Cynthia Farrar v. State of Tennessee

Court description: Authoring Judge: Judge John W. McClarty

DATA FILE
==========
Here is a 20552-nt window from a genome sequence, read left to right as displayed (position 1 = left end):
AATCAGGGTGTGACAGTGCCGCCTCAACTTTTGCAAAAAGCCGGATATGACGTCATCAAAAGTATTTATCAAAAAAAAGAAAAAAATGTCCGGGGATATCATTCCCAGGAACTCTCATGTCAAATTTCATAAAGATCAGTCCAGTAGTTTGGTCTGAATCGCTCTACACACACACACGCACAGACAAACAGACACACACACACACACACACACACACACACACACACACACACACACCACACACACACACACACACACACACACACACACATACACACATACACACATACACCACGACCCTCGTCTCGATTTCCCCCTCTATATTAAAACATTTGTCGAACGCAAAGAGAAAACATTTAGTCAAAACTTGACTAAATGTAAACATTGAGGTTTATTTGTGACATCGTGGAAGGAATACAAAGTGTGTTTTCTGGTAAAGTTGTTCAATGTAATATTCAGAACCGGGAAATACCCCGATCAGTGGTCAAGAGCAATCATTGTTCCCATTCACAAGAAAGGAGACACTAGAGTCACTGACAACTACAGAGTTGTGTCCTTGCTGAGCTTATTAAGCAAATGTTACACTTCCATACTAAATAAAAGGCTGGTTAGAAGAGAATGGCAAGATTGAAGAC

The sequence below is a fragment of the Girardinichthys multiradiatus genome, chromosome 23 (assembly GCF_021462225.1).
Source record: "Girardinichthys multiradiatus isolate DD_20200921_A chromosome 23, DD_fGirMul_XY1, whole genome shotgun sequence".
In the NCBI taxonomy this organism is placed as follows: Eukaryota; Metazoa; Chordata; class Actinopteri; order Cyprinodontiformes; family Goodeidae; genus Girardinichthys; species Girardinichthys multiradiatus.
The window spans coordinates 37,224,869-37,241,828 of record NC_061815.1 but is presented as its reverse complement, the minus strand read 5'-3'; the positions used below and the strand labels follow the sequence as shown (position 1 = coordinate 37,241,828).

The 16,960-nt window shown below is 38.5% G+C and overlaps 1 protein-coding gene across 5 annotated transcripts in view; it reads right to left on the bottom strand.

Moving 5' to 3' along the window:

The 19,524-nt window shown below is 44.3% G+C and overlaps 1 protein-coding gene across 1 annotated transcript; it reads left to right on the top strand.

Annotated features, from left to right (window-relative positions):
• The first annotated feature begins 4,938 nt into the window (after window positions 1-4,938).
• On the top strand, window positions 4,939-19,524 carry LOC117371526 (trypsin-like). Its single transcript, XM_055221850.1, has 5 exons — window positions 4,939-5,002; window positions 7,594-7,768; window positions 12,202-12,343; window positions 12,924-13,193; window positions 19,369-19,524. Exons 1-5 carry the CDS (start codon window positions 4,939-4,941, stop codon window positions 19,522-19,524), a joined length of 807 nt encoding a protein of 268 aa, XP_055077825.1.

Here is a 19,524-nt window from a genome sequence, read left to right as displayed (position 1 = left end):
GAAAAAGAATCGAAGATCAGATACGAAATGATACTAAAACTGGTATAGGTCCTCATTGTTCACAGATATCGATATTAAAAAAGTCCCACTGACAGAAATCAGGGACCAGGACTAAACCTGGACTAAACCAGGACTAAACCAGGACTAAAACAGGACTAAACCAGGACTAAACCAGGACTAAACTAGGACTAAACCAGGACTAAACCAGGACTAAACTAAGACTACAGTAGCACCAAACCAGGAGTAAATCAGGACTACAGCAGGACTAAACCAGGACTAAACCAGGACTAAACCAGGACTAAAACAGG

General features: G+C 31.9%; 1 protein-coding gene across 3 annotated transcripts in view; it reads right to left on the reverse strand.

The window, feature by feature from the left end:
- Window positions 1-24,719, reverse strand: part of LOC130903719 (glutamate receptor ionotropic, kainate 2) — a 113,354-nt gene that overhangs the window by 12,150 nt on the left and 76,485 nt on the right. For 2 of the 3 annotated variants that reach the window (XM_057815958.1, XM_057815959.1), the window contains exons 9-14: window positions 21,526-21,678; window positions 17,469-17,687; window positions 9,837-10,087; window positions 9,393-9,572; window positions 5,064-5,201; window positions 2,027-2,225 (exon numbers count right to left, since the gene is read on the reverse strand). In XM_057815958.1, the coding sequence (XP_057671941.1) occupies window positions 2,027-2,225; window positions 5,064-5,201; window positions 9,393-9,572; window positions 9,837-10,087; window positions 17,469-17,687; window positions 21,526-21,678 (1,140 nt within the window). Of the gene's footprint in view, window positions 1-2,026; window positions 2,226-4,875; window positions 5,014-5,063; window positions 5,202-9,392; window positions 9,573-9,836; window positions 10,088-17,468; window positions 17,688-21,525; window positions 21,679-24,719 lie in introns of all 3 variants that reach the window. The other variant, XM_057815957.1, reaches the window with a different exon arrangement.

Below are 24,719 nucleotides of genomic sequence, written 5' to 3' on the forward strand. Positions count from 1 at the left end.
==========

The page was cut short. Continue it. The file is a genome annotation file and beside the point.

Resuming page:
Download as PDF IN THE COURT OF APPEALS OF TENNESSEE AT NASHVILLE August 21, 2012 Session CYNTHIA FARRAR v. STATE OF TENNESSEE Appeal from the Tennessee Claims Commission for Davidson County No. T20101516 Hon. Robert Hibbett, Commissioner No. M2011-02559-COA-R3-CV - Filed September 7, 2012 This appeal involves the forfeiture of property that had been either used or furnished in violation of the Drug Control Act. The property at issue was subject to a lien held by Citizens Bank. Following the forfeiture of the seized property, Citizens Bank notified the State of its lien and requested the return of the property. The State directed Citizens Bank to file an appeal with the chancery court. Instead, Citizens Bank sued Claimant for the balance owed on the property and an order of judgment was entered against Claimant. Claimant filed suit against the State in the Claims Commission, alleging that the State was negligent because it failed to notify the proper lienholder of the forfeiture. The State filed a motion for summary judgment, which was granted by the Claims Commission. Claimant appeals. We affirm the decision of the Claims Commission. Tenn. R. App. P. 3 Appeal as of Right; Judgment of the Tennessee Claims Commission Affirmed; Case Remanded J OHN W. M CC LARTY, J., delivered the opinion of the court, in which H ERSCHEL P. F RANKS, P.J., and D. M ICHAEL S WINEY, J., joined. Peter J. Strianse, Nashville, Tennessee, for the appellant, Cynthia Farrar. Robert E. Cooper, Jr., Attorney General and Reporter; William E. Young, Solicitor General; and Rebecca Lyford, Senior Counsel, Civil Rights and Claims Division, Nashville, Tennessee, for the appellee, State of Tennessee. OPINION I. BACKGROUND On April 23, 2006, the 18th Judicial District Drug Task Force (“Seizing Agency”) seized 25 items of personal property, including a 2004 Freightliner motor home (“the Freightliner”), from Cynthia Farrar (“Claimant”) and her husband. After finding that there was probable cause that the Freightliner had been used in violation of the Drug Control Act or was obtained with proceeds traceable to a violation of the Drug Control Act, the court issued a forfeiture warrant, providing that there was probable cause to believe that Claimant, her husband, and Chase Bank (“Chase”), the only lienholder listed on the certificate of title, “had knowledge of or participated in the use of the [Freightliner] in violation of the” Drug Control Act. On May 3, 2006, the Tennessee Department of Safety (“the TDOS”) mailed a notice to Chase, providing that the Freightliner will be forfeited and subject to public sale or other lawful disposition after thirty (30) days from receipt of this notice unless the secured party shall file with the [TDOS] a copy of the title and the security agreement encumbering the seized vehicle. Chase did not respond to the notice. Shortly thereafter, Claimant filed a proposed settlement and release of liability (“the Settlement Agreement”), agreeing to the forfeiture of the Freightliner to the Seizing Agency. The Settlement Agreement provided, in pertinent part, Claimant by [] counsel WAIVES AND RELEASES any legal claim or cause of action which he might otherwise have as a result of any acts underlying this forfeiture proceeding against the 20th Judicial District Drug Task Force or Metro Nashville Police Department or its agents, officers, or employees, and RELEASES them from all civil liability. While Claimant and her husband did not sign the Settlement Agreement, an attorney listed as the legal representative for both parties signed for them. Likewise, a final order of compromise and settlement (“the Order”) was also entered. The Order provided that the property had been seized from Claimant’s husband by the Seizing Agency and the 20th Judicial District Drug Task Force. The accompanying release provided, [T]he Petitioner and the State of Tennessee, Department of Safety, mutually release each other and all their agents, officers, employees, servants, successors, assigns, executors, heirs and administrators from all claims for -2- injuries or damages, whether now known or what may accrue in the future, arising out of the above referenced seizure. The Order did not mention Claimant by name. The Freightliner was subsequently sold at an auction for $145,000. On July 19, 2007, Citizens Bank (“Citizens”) informed the TDOS that it was the current lienholder, that it had a lien against the Freightliner for $161,403, and that it sought possession of the Freightliner. The TDOS advised Citizens that the time had passed to appeal the Order through the TDOS appeals division but that it could file a petition for review in the chancery court. Instead of filing a petition for review in the chancery court, Citizens sued Claimant for the balance owed. Claimant responded by asserting that she was not liable for the entire amount owed because Citizens had failed to mitigate its damages by enforcing its rights against the TDOS as lienholder of the Freightliner. Citizens filed a motion for summary judgment, and the court granted the motion and entered an order of judgment against Claimant. Approximately five months later, Claimant filed a complaint against the State in the Claims Commission, specifically the Seizing Agency and the TDOS. Claimant alleged that the State was negligent by failing to satisfy the lien obligation pursuant to Tennessee Code Annotated sections 40-33-107, -110(a) and that as a result of that negligence, a judgment was entered against her. Claimant also alleged that the State’s failure to notify the proper party of the forfeiture was a due process violation of the Tennessee Constitution and the United States Constitution and that the State was negligent per se in its handling of the forfeiture of the Freightliner. Claimant requested damages in the amount of the order of judgment entered against her. The State responded that its “duty to pay off any lien only arises if the lien holder timely files notice of the lien with [the seizing agency].” The State also asserted that Claimant had released the State from any liability arising out of the seizure and forfeiture. The State filed a motion for summary judgment, arguing that it was not negligent in its care, custody or control of the Freightliner, that the Claims Commission did not have subject matter jurisdiction over the alleged due process violations, and that Claimant had released any claim she could have properly asserted. The State argued that the code sections cited by Claimant did not apply to forfeitures pursuant to the Drug Control Act and that even if the cited sections applied to the property, the property was not retained as anticipated by the statute but had been sold. Claimant responded by asserting that Citizens was not required to file a claim because it was a successor in interest that had not received notice of the forfeiture and that the State did not satisfy its obligation to give reasonable notification because it failed to conduct a Vehicle Identification Number (“VIN”) search. Claimant -3- opined that the release contained in the Order was ineffective because the State failed to fulfill its statutory obligations. The State responded that it had conducted a VIN search, which listed Chase as the only lienholder. The State asserted that it fulfilled its obligations by notifying the only lienholder it found. After considering the arguments of counsel, the Claims Commission granted the motion for summary judgment. The Claims Commission found that Citizens was required to file a claim to preserve its interest because it had failed to notify anyone of its lien and that the State fulfilled its obligation of notification when it notified Chase, the only entity listed in the certificate of title and found through the VIN search, of the forfeiture. The Claims Commission further found that Claimant did not have standing to assert a due process claim on behalf of Citizens regarding the State’s alleged failure to notify Citizens and that she had “knowingly and willingly through her counsel waived any claims arising out of this forfeiture.” This timely appeal followed. II. ISSUES Claimant raises several issues on appeal that we consolidate and restate as follows: A. Whether the Claims Commission erred in holding that Claimant had waived her claim against the State. B. Whether the Claims Commission erred in holding that Claimant did not have standing to assert a due process claim on behalf of Citizens. C. Whether the Claims Commission erred in holding that the State was not negligent in the care, custody, or control of the property. III. STANDARD OF REVIEW Summary judgment is appropriate where: (1) there is no genuine issue with regard to the material facts relevant to the claim or defense contained in the motion and (2) the moving party is entitled to judgment as a matter of law on the undisputed facts. Tenn. R. Civ. P. 56.04. A properly supported motion for summary judgment “must either (1) affirmatively negate an essential element of the nonmoving party’s claim; or (2) show that the nonmoving party cannot prove an essential element of the claim at trial.” Hannan v. Alltel Publ’g Co., 270 S.W.3d 1, 9 (Tenn. 2008). When the moving party has made a properly supported motion, the “burden of production then shifts to the nonmoving party to show that a genuine issue of material fact exists.” Id. at 5; see Robinson v. Omer, 952 S.W.2d 423, 426 (Tenn. 1997); Byrd v. Hall, 847 S.W.2d 208, 215 (Tenn. 1993). The nonmoving party may not -4- simply rest upon the pleadings but must offer proof by affidavits or other discovery materials to show that there is a genuine issue for trial. Tenn. R. Civ. P. 56.06. If the nonmoving party “does not so respond, summary judgment, if appropriate, shall be entered.” Tenn. R. Civ. P. 56.06. On appeal, this court reviews the grant of summary judgment de novo with no presumption of correctness. See City of Tullahoma v. Bedford Cnty., 938 S.W.2d 408, 412 (Tenn. 1997). In reviewing a decision to grant summary judgment, we must view all of the evidence in the light most favorable to the nonmoving party and resolve all factual inferences in the nonmoving party’s favor. Luther v. Compton, 5 S.W.3d 635, 639 (Tenn. 1999); Muhlheim v. Knox. Cnty. Bd. of Educ., 2 S.W.3d 927, 929 (Tenn. 1999). If the undisputed facts support only one conclusion, then the grant of summary judgment will be upheld because the moving party was entitled to judgment as a matter of law. See White v. Lawrence, 975 S.W.2d 525, 529 (Tenn. 1998); McCall v. Wilder, 913 S.W.2d 150, 153 (Tenn. 1995). IV. DISCUSSION A. Claimant asserts that she did not release the State, the TDOS, and the Seizing Agency from claims arising out of the forfeiture because those entities were purposefully excluded from the Settlement Agreement that she approved. She claims that the Settlement Agreement only waived future claims against the 20th Judicial District Drug Task Force, the Metro Nashville Police Department, and the underlying agents, officers, and employees of those two entities. She notes that she specifically filed her complaint against the State, the Seizing Agency, and the TDOS, the entities that she did not specifically release from liability for claims arising out of the seizure. She admits that the Order purports to release the Seizing Agency but asserts that she was purposefully excluded from the Order that only listed her husband as a party. The State responds that Claimant is precluded from advancing this argument because she admitted that the Order was representative of the Settlement Agreement when she responded to the statement of undisputed facts. The State asserts that Claimant should have raised her objection to the Order’s legitimacy when responding to the statement of undisputed facts. Pursuant to Rule 56.03 of the Tennessee Rules of Civil Procedure, the State offered several statements of undisputed facts for Claimant’s approval. The fact at issue provides, On June 4, 2007, Debra Martin of the TDOS Appeals Division, based on the agreement between the parties, entered an Order of Compromise and -5- Settlement providing as follows: . . . “It is hereby ORDERED that the Petitioner [Claimant] and the State of Tennessee, Department of Safety, mutually release each other and all their agents, officers, employees, . . . , from all claims for injuries or damages, whether now known or what may accrue in the future, arising out of the above referenced seizure . . .” A copy of this order was sent by first class mail, postage prepaid to Glenn Funk, claimant’s attorney in the forfeiture proceeding. Claimant responded to this alleged undisputed fact by stating, Admitted for the purposes of this motion only. Claimant by responding in the affirmative to the aforementioned statement of undisputed fact, did not object to the reference to her as a party to the release entered in the Order and agreed that the Order was “based on the agreement between the parties.” The Claims Commission relied upon that fact in granting the motion for summary judgment. Summers v. Cherokee Children and Family Servs., Inc., 112 S.W.3d 486, 510 (Tenn. Ct. App. 2002) (“[W]hen the opposing party agrees that a fact is not disputed pursuant to Tenn. R. Civ. P. 56.03, the court may rely upon that admission in determining whether a genuine issue of material fact exists.”) Claimant cannot now dispute that fact on appeal. Additionally, in response to the motion for summary judgment, Claimant asserted that the Order was ineffective because the State failed to fulfill its corresponding statutory obligations. She never called into question the Order’s applicability to her as a party or its alleged misrepresentation of the Settlement Agreement she approved. A party may not offer a new issue for the first time on appeal. See Lane v. Becker, 334 S.W.3d 756, 764 (Tenn. Ct. App. 2010) (citing Campbell Cnty. Bd. of Educ. v. Brownlee-Kesterson, Inc., 677 S.W.2d 457, 466-67 (Tenn. Ct. App. 1984)). “The jurisprudential restriction against permitting parties to raise issues on appeal that were not first raised in the trial court is premised on the doctrine of waiver.” Fayne v. Vincent, 301 S.W.3d 162, 171 (Tenn. 2009) (citations omitted). If Claimant had raised this issue, the Claims Commission could have addressed the issue and provided a record for this court’s review. Accordingly, we conclude that this issue is waived. B. Claimant asserts that the court erred in holding that she did not have third-party standing to bring due process claims on behalf of Citizens. She alleges that she was injured by the State’s failure to perform its statutory duties, that she had a contractual relationship with Citizens, and that Citizens was hindered in its ability to protect its interest because the State failed to promptly notify Citizens of the forfeiture. The State responds that dismissal -6- of the constitutional claims was proper because “regardless of [Claimant’s] standing to assert any such claims, there is no jurisdiction in the Claims Commission over constitutional claims.” The Tennessee Constitution provides that “[s]uits may be brought against the State in such manner and in such courts as the Legislature may direct.” Tenn. Const. art. 1, § 17. “This constitutional provision reflects sovereign immunity, the notion that a sovereign governmental entity cannot be sued in its own courts without its consent.” Northland Ins. Co. v. State, 33 S.W.3d 727, 729 (Tenn. 2000) (citations omitted); Stewart v. State, 33 S.W.3d 785, 790 (Tenn. 2000). “The rule of sovereign immunity in Tennessee is both constitutional and statutory. It is not within the power of the courts to amend it.” Jones v. L & N Railroad Co., 617 S.W.2d 164, 170 (Tenn. Ct. App. 1981). The legislature has waived its sovereign immunity as to certain actions brought before the Claims Commission. See Tenn. Code Ann. § 9-8-301, et seq. The relevant code section provides that “[t]he commission or each commissioner sitting individually has exclusive jurisdiction to determine all monetary claims against the [S]tate based on the acts or omissions of ‘[S]tate employees’” that fit within one of several categories. Tenn. Code Ann. § 9-8-307(a)(1). Outside of these categories, no jurisdiction exists for claims against the State. The category at issue here provides that monetary claims may be brought against the State based upon the State’s “[n]egligent care, custody or control of personal property.” Tenn. Code Ann. § 9-8-307(a)(1)(F). In addition to barring claims filed in the Claims Commission that do not involve acts or omissions of State employees, the Claims Commission does not have jurisdiction over claims involving federal law. See Tenn. Code Ann. § 9-8-307(a)(1)(N). Additionally, Tennessee “has not recognized [an] implied cause of action for damages based upon violations of the Tennessee Constitution.” See Bowden Bldg. Corp. v. Tenn. Real Estate Comm’n, 15 S.W.3d 434, 446 (Tenn. Ct. App. 1999); see also Lee v. Ladd, 834 S.W.2d 323, 325 (Tenn. Ct. App. 1992). With these considerations in mind, we conclude that the Claims Commission did not err in granting the motion for summary judgment relative to the constitutional claims because it did not have subject matter jurisdiction to consider those claims. C. Claimant asserts that the State was negligent in its care, custody or control of her personal property because the State failed to notify Citizens of the forfeiture. She argues that the State’s meager attempts at notification were inadequate given the unique circumstances of this case, namely the period of time between the seizure, forfeiture, and auction; the -7- amount owed on the Freightliner; Chase’s failure to respond to the notice; and questions regarding the time in which Citizens became the lienholder. She also alleges that the Claims Commission erred in essentially placing the burden upon Citizens to secure its interest so that it could be properly notified. The State responds that it was not required to provide notice to Citizens and that Citizens’ interests were forfeited once it failed to file a claim. There is no dispute that Citizens was not listed on the certificate of title and that a VIN search did not reveal that Citizens held a lien against the Freightliner. Claimant contends that given the unique circumstances of this case, the State should have at least contacted Chase directly and ascertained whether Chase was the current lienholder of the Freightliner. Claimant is essentially arguing that the notice procedure employed by the State did not comply with constitutional due process standards. See generally Toyota Motor Credit Corp. v. State Dept. of Safety, No. M2003-00147-COA-R3-CV, 2003 WL 22519810, at *3-4 (Tenn. Ct. App. Nov. 7, 2003). As previously determined, the Claims Commission did not have subject matter jurisdiction to consider constitutional due process claims. Notably, Citizens could have raised this issue in the chancery court had it chosen to appeal the forfeiture of the Freightliner. Moreover, Claimant did not have third-party standing to bring this claim on behalf of Citizens when Citizens was not hindered in its ability to protect its interest. See Gray’s Disposal Co., Inc. v. Metro. Gov’t of Nashville, 122 S.W.3d 148, 158 (Tenn. Ct. App. 2002) (listing the three criteria that a third-party must satisfy in order to bring a claim on another party’s behalf). Citizens could have challenged the forfeiture sale of the Freightliner through the chancery court. Instead, Citizens chose to recoup its loss from Claimant. Lastly, Claimant argues that Citizens did not need to file a claim to preserve its right to the Freightliner and that once the State became aware of the lien, it should have halted the forfeiture proceedings. We disagree. Claimant’s argument is premised upon the following provision: A secured party with a duly perfected interest or any successor in interest to the secured party who does not receive notice of intent to forfeit the interest pursuant to § 40-33-204(b)(3), need not file a claim to preserve any right the party may have to the property. Tenn. Code Ann. § 40-33-205(a). Admittedly, Citizens did not receive notice of the forfeiture proceedings. Claimant asserts that as the successor in interest of a perfected party, Citizens’ interest was perfected automatically. While Citizens obtained all of the rights assigned to Chase when it became the successor in interest, it was still tasked with “forward[ing] the assignment, together with the certificate of title and proper fee for the notation of a lien to the department.” Tenn. Code Ann. § 55-3-124(a). To hold that a successor’s interests are perfected automatically would render the filing requirements useless. -8- Additionally, section 40-33-205(a) anticipates that the interest sought to be forfeited was “a duly perfected security interest as reflected in the public records of titles, registrations or other recorded documents.” Tenn. Code Ann. § 40-33-204(b)(3) (emphasis added). Thus, recovery pursuant to section 40-33-205(a) is premised on the fact that notice should have been provided because the identity of the lienholder was easily ascertainable through public records. Here, the identity of the proper lienholder was not ascertainable through public records. Consequently, in order to protect its interest, Citizens was required to file a claim within 30 days of the issuance of the forfeiture warrant. Tenn. Code Ann. § 40-33-205(b). When Citizens failed to file a claim or proof of its security interest within that time, its interest was properly forfeited. Tenn. Code Ann. § 40-33-206(c). Accordingly, we conclude that the Claims Commission did not err in granting the motion for summary judgment. V. CONCLUSION The judgment of the Claims Commission is affirmed, and the case is remanded for such further proceedings as may be necessary. Costs of the appeal are taxed to the appellant, Cynthia Farrar. _____________________________________ JOHN W. McCLARTY, JUDGE -9-